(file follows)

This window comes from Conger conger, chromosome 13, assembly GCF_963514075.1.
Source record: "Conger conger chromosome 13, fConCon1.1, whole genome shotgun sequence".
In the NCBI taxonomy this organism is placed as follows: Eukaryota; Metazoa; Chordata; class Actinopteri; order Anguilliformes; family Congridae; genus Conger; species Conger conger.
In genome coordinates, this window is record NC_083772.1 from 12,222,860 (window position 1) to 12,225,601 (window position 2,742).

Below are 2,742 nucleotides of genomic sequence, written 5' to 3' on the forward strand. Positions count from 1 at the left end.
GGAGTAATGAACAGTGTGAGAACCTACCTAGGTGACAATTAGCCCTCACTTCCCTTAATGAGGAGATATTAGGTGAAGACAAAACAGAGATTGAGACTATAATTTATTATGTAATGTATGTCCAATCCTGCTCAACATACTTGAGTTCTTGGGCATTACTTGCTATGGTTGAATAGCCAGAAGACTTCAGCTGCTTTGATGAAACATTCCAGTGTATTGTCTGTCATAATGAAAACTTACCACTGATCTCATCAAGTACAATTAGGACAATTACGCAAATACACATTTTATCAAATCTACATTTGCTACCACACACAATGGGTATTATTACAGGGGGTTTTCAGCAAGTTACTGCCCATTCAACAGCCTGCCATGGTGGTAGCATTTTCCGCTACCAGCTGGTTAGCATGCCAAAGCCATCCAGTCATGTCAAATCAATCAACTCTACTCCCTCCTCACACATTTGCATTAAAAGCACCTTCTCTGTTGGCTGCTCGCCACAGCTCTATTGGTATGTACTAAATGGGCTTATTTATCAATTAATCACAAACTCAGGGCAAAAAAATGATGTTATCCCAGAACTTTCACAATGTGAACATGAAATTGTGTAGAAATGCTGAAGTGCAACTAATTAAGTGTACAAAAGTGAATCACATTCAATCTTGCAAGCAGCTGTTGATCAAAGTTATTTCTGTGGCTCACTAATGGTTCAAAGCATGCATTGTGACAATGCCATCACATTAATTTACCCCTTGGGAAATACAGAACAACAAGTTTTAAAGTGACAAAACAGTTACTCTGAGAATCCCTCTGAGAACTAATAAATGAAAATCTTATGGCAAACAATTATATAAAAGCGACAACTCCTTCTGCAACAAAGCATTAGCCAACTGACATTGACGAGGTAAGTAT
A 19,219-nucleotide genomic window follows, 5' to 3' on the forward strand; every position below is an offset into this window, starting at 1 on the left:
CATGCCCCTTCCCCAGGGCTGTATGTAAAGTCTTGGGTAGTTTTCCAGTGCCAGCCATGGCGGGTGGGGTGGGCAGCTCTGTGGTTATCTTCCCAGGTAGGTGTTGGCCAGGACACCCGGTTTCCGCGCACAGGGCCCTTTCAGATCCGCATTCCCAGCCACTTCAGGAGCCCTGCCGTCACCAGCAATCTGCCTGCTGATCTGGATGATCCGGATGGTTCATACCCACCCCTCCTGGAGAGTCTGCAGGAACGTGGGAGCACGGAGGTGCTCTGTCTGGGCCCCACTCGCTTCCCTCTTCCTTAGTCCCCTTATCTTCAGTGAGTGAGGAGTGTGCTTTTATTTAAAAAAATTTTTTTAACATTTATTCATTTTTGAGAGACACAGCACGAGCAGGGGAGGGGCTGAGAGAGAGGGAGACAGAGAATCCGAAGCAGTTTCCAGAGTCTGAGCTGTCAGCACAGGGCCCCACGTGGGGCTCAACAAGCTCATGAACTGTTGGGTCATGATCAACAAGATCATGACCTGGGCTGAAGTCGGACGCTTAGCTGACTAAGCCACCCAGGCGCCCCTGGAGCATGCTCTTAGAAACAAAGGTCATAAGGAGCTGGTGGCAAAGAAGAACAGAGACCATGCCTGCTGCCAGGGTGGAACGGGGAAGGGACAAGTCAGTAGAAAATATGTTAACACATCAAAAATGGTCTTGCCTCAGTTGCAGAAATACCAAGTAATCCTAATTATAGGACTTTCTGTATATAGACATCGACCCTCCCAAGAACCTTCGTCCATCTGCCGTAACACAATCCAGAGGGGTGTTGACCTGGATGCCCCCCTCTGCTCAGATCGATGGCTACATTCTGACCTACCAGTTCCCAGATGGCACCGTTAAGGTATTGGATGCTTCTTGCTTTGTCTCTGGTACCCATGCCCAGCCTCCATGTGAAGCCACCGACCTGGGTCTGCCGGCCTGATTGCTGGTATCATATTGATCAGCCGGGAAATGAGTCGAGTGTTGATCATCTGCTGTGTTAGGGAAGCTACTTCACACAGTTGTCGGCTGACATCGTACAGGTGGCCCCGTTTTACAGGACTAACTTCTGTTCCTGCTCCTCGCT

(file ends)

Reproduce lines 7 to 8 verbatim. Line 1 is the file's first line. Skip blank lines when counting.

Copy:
A 19,219-nucleotide genomic window follows, 5' to 3' on the forward strand; every position below is an offset into this window, starting at 1 on the left:
CATGCCCCTTCCCCAGGGCTGTATGTAAAGTCTTGGGTAGTTTTCCAGTGCCAGCCATGGCGGGTGGGGTGGGCAGCTCTGTGGTTATCTTCCCAGGTAGGTGTTGGCCAGGACACCCGGTTTCCGCGCACAGGGCCCTTTCAGATCCGCATTCCCAGCCACTTCAGGAGCCCTGCCGTCACCAGCAATCTGCCTGCTGATCTGGATGATCCGGATGGTTCATACCCACCCCTCCTGGAGAGTCTGCAGGAACGTGGGAGCACGGAGGTGCTCTGTCTGGGCCCCACTCGCTTCCCTCTTCCTTAGTCCCCTTATCTTCAGTGAGTGAGGAGTGTGCTTTTATTTAAAAAAATTTTTTTAACATTTATTCATTTTTGAGAGACACAGCACGAGCAGGGGAGGGGCTGAGAGAGAGGGAGACAGAGAATCCGAAGCAGTTTCCAGAGTCTGAGCTGTCAGCACAGGGCCCCACGTGGGGCTCAACAAGCTCATGAACTGTTGGGTCATGATCAACAAGATCATGACCTGGGCTGAAGTCGGACGCTTAGCTGACTAAGCCACCCAGGCGCCCCTGGAGCATGCTCTTAGAAACAAAGGTCATAAGGAGCTGGTGGCAAAGAAGAACAGAGACCATGCCTGCTGCCAGGGTGGAACGGGGAAGGGACAAGTCAGTAGAAAATATGTTAACACATCAAAAATGGTCTTGCCTCAGTTGCAGAAATACCAAGTAATCCTAATTATAGGACTTTCTGTATATAGACATCGACCCTCCCAAGAACCTTCGTCCATCTGCCGTAACACAATCCAGAGGGGTGTTGACCTGGATGCCCCCCTCTGCTCAGATCGATGGCTACATTCTGACCTACCAGTTCCCAGATGGCACCGTTAAGGTATTGGATGCTTCTTGCTTTGTCTCTGGTACCCATGCCCAGCCTCCATGTGAAGCCACCGACCTGGGTCTGCCGGCCTGATTGCTGGTATCATATTGATCAGCCGGGAAATGAGTCGAGTGTTGATCATCTGCTGTGTTAGGGAAGCTACTTCACACAGTTGTCGGCTGACATCGTACAGGTGGCCCCGTTTTACAGGACTAACTTCTGTTCCTGCTCCTCGCT